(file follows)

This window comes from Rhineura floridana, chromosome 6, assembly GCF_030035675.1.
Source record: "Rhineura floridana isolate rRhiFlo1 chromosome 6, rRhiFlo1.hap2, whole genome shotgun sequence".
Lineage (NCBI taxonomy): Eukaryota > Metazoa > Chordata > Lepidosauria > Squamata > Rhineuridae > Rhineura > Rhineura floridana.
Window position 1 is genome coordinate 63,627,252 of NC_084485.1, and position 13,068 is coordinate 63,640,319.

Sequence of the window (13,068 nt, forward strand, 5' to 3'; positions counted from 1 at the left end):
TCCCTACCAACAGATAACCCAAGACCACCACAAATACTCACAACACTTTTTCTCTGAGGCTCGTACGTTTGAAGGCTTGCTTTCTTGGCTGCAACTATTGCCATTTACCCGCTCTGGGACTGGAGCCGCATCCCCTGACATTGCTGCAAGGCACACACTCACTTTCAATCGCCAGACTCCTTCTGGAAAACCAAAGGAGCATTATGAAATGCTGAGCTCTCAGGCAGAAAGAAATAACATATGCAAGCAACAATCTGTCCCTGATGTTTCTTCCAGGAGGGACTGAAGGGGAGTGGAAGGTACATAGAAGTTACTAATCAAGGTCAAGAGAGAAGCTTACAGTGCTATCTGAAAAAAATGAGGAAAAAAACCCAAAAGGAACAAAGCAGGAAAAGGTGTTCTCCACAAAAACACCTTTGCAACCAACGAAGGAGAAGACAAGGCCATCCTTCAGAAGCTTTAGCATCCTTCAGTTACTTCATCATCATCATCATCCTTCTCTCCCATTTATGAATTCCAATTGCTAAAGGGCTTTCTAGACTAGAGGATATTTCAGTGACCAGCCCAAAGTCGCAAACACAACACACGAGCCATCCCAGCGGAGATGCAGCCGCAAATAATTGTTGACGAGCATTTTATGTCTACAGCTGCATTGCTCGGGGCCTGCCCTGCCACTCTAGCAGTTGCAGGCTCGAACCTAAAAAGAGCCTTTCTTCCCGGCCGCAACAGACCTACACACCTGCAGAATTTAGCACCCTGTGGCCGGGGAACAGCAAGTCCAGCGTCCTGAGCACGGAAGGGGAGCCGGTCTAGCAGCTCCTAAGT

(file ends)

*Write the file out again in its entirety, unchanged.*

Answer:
This window comes from Rhineura floridana, chromosome 6, assembly GCF_030035675.1.
Source record: "Rhineura floridana isolate rRhiFlo1 chromosome 6, rRhiFlo1.hap2, whole genome shotgun sequence".
Lineage (NCBI taxonomy): Eukaryota > Metazoa > Chordata > Lepidosauria > Squamata > Rhineuridae > Rhineura > Rhineura floridana.
Window position 1 is genome coordinate 63,627,252 of NC_084485.1, and position 13,068 is coordinate 63,640,319.

Sequence of the window (13,068 nt, forward strand, 5' to 3'; positions counted from 1 at the left end):
TCCCTACCAACAGATAACCCAAGACCACCACAAATACTCACAACACTTTTTCTCTGAGGCTCGTACGTTTGAAGGCTTGCTTTCTTGGCTGCAACTATTGCCATTTACCCGCTCTGGGACTGGAGCCGCATCCCCTGACATTGCTGCAAGGCACACACTCACTTTCAATCGCCAGACTCCTTCTGGAAAACCAAAGGAGCATTATGAAATGCTGAGCTCTCAGGCAGAAAGAAATAACATATGCAAGCAACAATCTGTCCCTGATGTTTCTTCCAGGAGGGACTGAAGGGGAGTGGAAGGTACATAGAAGTTACTAATCAAGGTCAAGAGAGAAGCTTACAGTGCTATCTGAAAAAAATGAGGAAAAAAACCCAAAAGGAACAAAGCAGGAAAAGGTGTTCTCCACAAAAACACCTTTGCAACCAACGAAGGAGAAGACAAGGCCATCCTTCAGAAGCTTTAGCATCCTTCAGTTACTTCATCATCATCATCATCCTTCTCTCCCATTTATGAATTCCAATTGCTAAAGGGCTTTCTAGACTAGAGGATATTTCAGTGACCAGCCCAAAGTCGCAAACACAACACACGAGCCATCCCAGCGGAGATGCAGCCGCAAATAATTGTTGACGAGCATTTTATGTCTACAGCTGCATTGCTCGGGGCCTGCCCTGCCACTCTAGCAGTTGCAGGCTCGAACCTAAAAAGAGCCTTTCTTCCCGGCCGCAACAGACCTACACACCTGCAGAATTTAGCACCCTGTGGCCGGGGAACAGCAAGTCCAGCGTCCTGAGCACGGAAGGGGAGCCGGTCTAGCAGCTCCTAAGT